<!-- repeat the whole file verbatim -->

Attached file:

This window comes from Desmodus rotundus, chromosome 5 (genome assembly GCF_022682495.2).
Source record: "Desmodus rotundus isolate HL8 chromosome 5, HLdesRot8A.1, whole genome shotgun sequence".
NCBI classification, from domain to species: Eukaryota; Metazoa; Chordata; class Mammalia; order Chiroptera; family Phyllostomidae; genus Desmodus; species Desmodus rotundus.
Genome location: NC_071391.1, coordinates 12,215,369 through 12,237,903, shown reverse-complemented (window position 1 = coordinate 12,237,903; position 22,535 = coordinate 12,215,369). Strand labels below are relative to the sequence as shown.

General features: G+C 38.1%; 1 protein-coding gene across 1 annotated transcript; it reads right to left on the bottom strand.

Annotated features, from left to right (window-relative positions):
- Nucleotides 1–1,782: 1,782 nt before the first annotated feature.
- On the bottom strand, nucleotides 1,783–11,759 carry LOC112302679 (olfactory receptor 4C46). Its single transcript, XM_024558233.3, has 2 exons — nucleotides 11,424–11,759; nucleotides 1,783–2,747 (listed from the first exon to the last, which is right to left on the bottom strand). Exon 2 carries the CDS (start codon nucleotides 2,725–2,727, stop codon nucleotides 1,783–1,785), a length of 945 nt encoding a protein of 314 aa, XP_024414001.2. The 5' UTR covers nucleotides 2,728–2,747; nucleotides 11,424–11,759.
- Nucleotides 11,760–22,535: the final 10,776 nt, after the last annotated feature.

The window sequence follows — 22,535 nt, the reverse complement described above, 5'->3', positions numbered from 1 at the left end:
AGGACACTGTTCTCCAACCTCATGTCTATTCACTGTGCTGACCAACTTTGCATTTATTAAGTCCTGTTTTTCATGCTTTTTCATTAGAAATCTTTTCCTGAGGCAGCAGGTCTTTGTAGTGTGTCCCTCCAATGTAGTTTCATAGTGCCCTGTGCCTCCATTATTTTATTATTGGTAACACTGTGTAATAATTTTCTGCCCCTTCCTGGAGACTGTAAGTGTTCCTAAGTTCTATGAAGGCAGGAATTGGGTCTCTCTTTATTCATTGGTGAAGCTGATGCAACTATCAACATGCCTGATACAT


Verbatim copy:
This window comes from Desmodus rotundus, chromosome 5 (genome assembly GCF_022682495.2).
Source record: "Desmodus rotundus isolate HL8 chromosome 5, HLdesRot8A.1, whole genome shotgun sequence".
NCBI classification, from domain to species: Eukaryota; Metazoa; Chordata; class Mammalia; order Chiroptera; family Phyllostomidae; genus Desmodus; species Desmodus rotundus.
Genome location: NC_071391.1, coordinates 12,215,369 through 12,237,903, shown reverse-complemented (window position 1 = coordinate 12,237,903; position 22,535 = coordinate 12,215,369). Strand labels below are relative to the sequence as shown.

General features: G+C 38.1%; 1 protein-coding gene across 1 annotated transcript; it reads right to left on the bottom strand.

Annotated features, from left to right (window-relative positions):
- Nucleotides 1–1,782: 1,782 nt before the first annotated feature.
- On the bottom strand, nucleotides 1,783–11,759 carry LOC112302679 (olfactory receptor 4C46). Its single transcript, XM_024558233.3, has 2 exons — nucleotides 11,424–11,759; nucleotides 1,783–2,747 (listed from the first exon to the last, which is right to left on the bottom strand). Exon 2 carries the CDS (start codon nucleotides 2,725–2,727, stop codon nucleotides 1,783–1,785), a length of 945 nt encoding a protein of 314 aa, XP_024414001.2. The 5' UTR covers nucleotides 2,728–2,747; nucleotides 11,424–11,759.
- Nucleotides 11,760–22,535: the final 10,776 nt, after the last annotated feature.

The window sequence follows — 22,535 nt, the reverse complement described above, 5'->3', positions numbered from 1 at the left end:
AGGACACTGTTCTCCAACCTCATGTCTATTCACTGTGCTGACCAACTTTGCATTTATTAAGTCCTGTTTTTCATGCTTTTTCATTAGAAATCTTTTCCTGAGGCAGCAGGTCTTTGTAGTGTGTCCCTCCAATGTAGTTTCATAGTGCCCTGTGCCTCCATTATTTTATTATTGGTAACACTGTGTAATAATTTTCTGCCCCTTCCTGGAGACTGTAAGTGTTCCTAAGTTCTATGAAGGCAGGAATTGGGTCTCTCTTTATTCATTGGTGAAGCTGATGCAACTATCAACATGCCTGATACAT